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Congress Passes Bill Invalidating Mandatory Arbitration and Joint-Action Waivers for Sexual Harassment and Sexual Assault Claims

March 10, 2022 Download PDF

On March 3, 2022, President Biden signed into law the Ending Forced Arbitration of Sexual Assault and Sexual Harassment Act of 2021 (the “Act”), which prohibits pre-dispute arbitration agreements and joint-action[1] waivers relating to sexual assault or sexual harassment disputes.[2] The Act amends the Federal Arbitration Act (the “FAA”) and provides individuals alleging sexual harassment or sexual assault an option to void pre-dispute arbitration agreements or joint-action waivers covering sexual assault and sexual harassment claims arising on or after the date of the Act’s enactment under federal, state or tribal law. The Act also provides that any question as to the applicability of the Act or enforceability of any agreement to which the Act applies shall be determined by a court, rather than an arbitrator. The Act became effective on March 3.   

Background

The FAA provides that “[a] written provision in any maritime transaction or a contract evidencing a transaction involving commerce to settle by arbitration a controversy thereafter arising out of such contract . . . shall be valid, irrevocable, and enforceable.”[3] The Supreme Court has made clear that the FAA reflects both a “liberal federal policy favoring arbitration” and the “fundamental principle that arbitration is a matter of contract.”[4] Specifically, in the context of arbitration agreements relating to employment disputes, the Supreme Court in Epic Sys. Corp. v. Lewis held that employment agreements providing for individualized arbitration should be enforced according to their terms, irrespective of employees’ rights under the National Labor Relations Act to organize unions and to bargain collectively.[5]

In the wake of the #MeToo movement, several states have enacted legislation restricting the use of arbitration agreements for claims of sexual harassment. For example, in 2018, New York passed a law prohibiting the use of arbitration agreements for claims of sexual harassment (“Section 7515”).[6] In 2019, New Jersey enacted a law invalidating provisions “in any employment contract that waives any substantive or procedural right or remedy relating to a claim of discrimination, retaliation, or harassment” (“Section 12.7”).[7] California enacted a law (“Section 432.6”) prohibiting employers from requiring, as a condition of employment or employment-related benefit, any employee or job applicant to “waive any right, forum, or procedure” relating to claims arising under the California Fair Employment and Housing Act or the California Labor Code, including “the right to file and pursue a civil action or complaint.”[8]

However, recent decisions by federal district courts have called into question the reach of state laws prohibiting mandatory arbitration of sexual harassment claims to the extent that they conflict with the FAA. In the Second Circuit, several district courts have found that Section 7515 is preempted by the FAA.[9] For example, the U.S. District Court for the Southern District of New York, citing Supreme Court precedent standing for the proposition that any state law prohibiting “outright the arbitration of a particular type of claim”[10]—such as a sexual harassment claim—is displaced by the FAA, concluded that Section 7515 “cannot overcome the FAA’s command that the parties’ [a]rbitration [a]greement be enforced” and granted defendants’ motion to compel arbitration.[11] The U.S. District Court for the District of New Jersey, in the context of a lawsuit in which a nonprofit organization sought a declaration that Section 12.7 is preempted by the FAA and an injunction precluding the Attorney General of the State of New Jersey from enforcing Section 12.7, concluded that the FAA preempted Section 12.7.[12]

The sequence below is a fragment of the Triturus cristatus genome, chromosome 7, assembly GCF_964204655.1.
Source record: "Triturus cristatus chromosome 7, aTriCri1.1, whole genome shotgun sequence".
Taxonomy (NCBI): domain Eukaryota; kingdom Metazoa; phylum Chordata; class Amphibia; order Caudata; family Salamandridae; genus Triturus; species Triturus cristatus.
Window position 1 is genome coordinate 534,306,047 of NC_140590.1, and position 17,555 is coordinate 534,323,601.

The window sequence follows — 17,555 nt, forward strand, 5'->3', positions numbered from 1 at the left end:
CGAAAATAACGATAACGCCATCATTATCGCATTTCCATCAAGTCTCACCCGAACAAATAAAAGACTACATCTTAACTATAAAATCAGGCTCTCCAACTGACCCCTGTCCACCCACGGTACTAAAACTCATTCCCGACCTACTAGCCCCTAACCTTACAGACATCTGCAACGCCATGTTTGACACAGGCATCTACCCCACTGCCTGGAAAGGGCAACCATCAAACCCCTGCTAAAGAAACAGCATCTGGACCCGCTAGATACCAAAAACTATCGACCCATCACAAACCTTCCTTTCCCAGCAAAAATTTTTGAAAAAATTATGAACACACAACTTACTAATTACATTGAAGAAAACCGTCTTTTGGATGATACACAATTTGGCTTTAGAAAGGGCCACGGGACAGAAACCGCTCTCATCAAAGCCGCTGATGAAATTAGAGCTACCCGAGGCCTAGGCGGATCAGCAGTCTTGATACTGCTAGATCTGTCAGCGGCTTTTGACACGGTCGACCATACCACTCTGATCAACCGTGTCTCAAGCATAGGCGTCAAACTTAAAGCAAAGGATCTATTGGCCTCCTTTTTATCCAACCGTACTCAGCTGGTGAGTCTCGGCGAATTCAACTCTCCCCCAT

Last month, recognizing that “[u]nder current law, many employment and other contracts require binding arbitration for a wide range of matters before a dispute arises,” the Biden administration expressed its support for the Act, which it stated would “stop employers and businesses from forcing employees and customers [who are victims of sexual assault and harassment] out of the court system and into arbitration.”[13] Moreover, the Biden administration expressed its intent to work with “Congress on broader legislation that addresses these issues as well as other forced arbitration matters, including arbitration of claims regarding discrimination on the basis of race, wage theft, and unfair labor practices.”[14]

The Act passed 335 to 97 in the House, and passed unanimously by voice vote in the Senate.[15] In signing the Act into law, President Biden lauded bipartisan support for the Act, which he said could potentially affect 60 million Americans who are subject to mandatory arbitration clauses in the workplace.[16] The Equal Employment Opportunity Commission (the “EEOC”) also expressed support for the Act, stating that it “offers essential protection for workers who are subject to sexual assault or harassment and will significantly advance the promise of our nation’s anti-discrimination laws.”[17]

The Act

The Act amends the FAA which, as discussed above, applies to arbitration agreements involving a maritime transaction or a contract evidencing a transaction involving commerce.[18]

The Act defines a “predispute arbitration agreement” as “any agreement to arbitrate a dispute that had not yet arisen at the time of the making of the agreement” and a “predispute joint-action waiver” as “an agreement, whether or not part of a predispute arbitration agreement, that would prohibit, or waive the right of, one of the parties to the agreement to participate in a joint, class, or collective action . . . concerning a dispute that has not yet arisen at the time of the making of the agreement.”[19] A “sexual assault dispute” means “a dispute involving a nonconsensual sexual act or sexual contact,” and a “sexual harassment dispute” means “a dispute relating to conduct that is alleged to constitute sexual harassment under applicable Federal, Tribal, or State law.”[20]

The Act provides that, at the election of a party alleging conduct constituting a “sexual harassment dispute” or “sexual assault dispute,” or the named representative of a class or in a collective action alleging such conduct, no “predispute arbitration agreement” or “predispute joint-action waiver” shall be valid or enforceable with respect to a case which is filed under Federal, Tribal, or State law. Notably, the Act applies only to pre-dispute arbitration agreements and does not prevent parties from entering into an agreement, after a dispute covered by the Act has arisen, to arbitrate that dispute. The Act is silent as to whether its scope is limited to employment agreements.